28 February 2017

The first and only permanent exhibition of Ladybird Books artwork launched last week at The University of Reading.  The gallery, located within the University’s newly-refurbished Museum of Rural English Life (MERL), draws upon an archive of more than 20,000 illustrations.

The Ladybird Gallery

Special guests Jason Hazeley and Joel Morris – bestselling authors of the Ladybirds for Grown Ups series attended the public launch and were invited to speak on a guest panel alongside Penguin Random House’s own Ladybird Creative Director Ronnie Fairweather and Commercial Curator Sara Glenn.

Ladybird Books artwork

Ronnie Fairweather, Creative Director Brand and Merchandise at Penguin Ventures said:

“The team at Reading University has taken such loving care of the Ladybird Archive for over 15 years so we were delighted that they have managed to secure this wonderful gallery and permanent exhibition space for the collection which is of such national importance. ”

On 10th March, the Ladybird Gallery will host a VIP launch to coincide with the release of a new Ladybird book written by HRH The Prince of Wales, Climate Change, the first book in a new series titled Ladybird Experts published by Michael Joseph.  Co-authored by Prince Charles, who is also a patron of the MERLClimate Change explains the changes we may see in the world around us if global temperatures continue to rise.   New artwork by Ruth Palmer – the first illustrations to be commissioned by Penguin Random House in this format for more than 40 years – will be on display, as well as the older artwork that inspired them.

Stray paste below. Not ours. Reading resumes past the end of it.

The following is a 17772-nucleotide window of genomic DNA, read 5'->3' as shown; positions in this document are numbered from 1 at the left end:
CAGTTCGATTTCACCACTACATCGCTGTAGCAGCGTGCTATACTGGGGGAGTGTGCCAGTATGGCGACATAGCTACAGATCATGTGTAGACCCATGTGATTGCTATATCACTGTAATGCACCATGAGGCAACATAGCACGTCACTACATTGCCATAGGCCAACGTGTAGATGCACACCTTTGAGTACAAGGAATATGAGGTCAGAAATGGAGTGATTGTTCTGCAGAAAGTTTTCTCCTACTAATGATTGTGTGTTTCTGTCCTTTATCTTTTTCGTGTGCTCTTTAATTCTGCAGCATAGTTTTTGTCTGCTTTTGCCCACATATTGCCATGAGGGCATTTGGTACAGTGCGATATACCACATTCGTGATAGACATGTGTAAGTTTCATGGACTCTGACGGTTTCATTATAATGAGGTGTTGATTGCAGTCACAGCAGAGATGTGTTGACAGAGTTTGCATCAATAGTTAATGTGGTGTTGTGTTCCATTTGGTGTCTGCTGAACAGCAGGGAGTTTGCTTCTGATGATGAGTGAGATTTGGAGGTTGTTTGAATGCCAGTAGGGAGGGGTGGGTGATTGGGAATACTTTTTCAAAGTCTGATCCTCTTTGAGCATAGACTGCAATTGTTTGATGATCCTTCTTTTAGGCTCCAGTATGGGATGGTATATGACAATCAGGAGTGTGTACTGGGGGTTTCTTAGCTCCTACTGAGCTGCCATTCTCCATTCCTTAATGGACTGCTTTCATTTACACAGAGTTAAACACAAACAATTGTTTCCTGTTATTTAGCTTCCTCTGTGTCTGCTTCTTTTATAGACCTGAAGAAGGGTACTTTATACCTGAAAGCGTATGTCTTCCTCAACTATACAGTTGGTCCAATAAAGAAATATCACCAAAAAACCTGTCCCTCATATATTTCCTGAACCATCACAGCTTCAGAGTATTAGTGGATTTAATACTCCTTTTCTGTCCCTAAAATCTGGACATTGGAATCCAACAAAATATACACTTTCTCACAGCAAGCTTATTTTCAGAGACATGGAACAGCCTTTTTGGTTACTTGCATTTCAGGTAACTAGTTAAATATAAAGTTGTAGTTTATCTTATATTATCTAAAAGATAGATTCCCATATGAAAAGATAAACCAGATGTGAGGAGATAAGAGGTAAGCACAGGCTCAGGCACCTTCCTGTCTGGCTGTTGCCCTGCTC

Kate Arnold-Forster, director of the MERL, said: “We are tremendously proud to have been the home of the Ladybird Archive for over 15 years. Now we have the chance to allow any and all fans of Ladybird the chance to see a range of original artworks along with a striking ‘wall of books’ in our dedicated gallery within the Museum of English Rural Life.

“It is a happy coincidence that we can launch the gallery with a display drawn from a new Ladybird book written by the Museum’s Patron, HRH The Prince of Wales. That this also deals with a subject that is important to all our futures shows how far Ladybird has come from its humble beginnings just over a century ago.”

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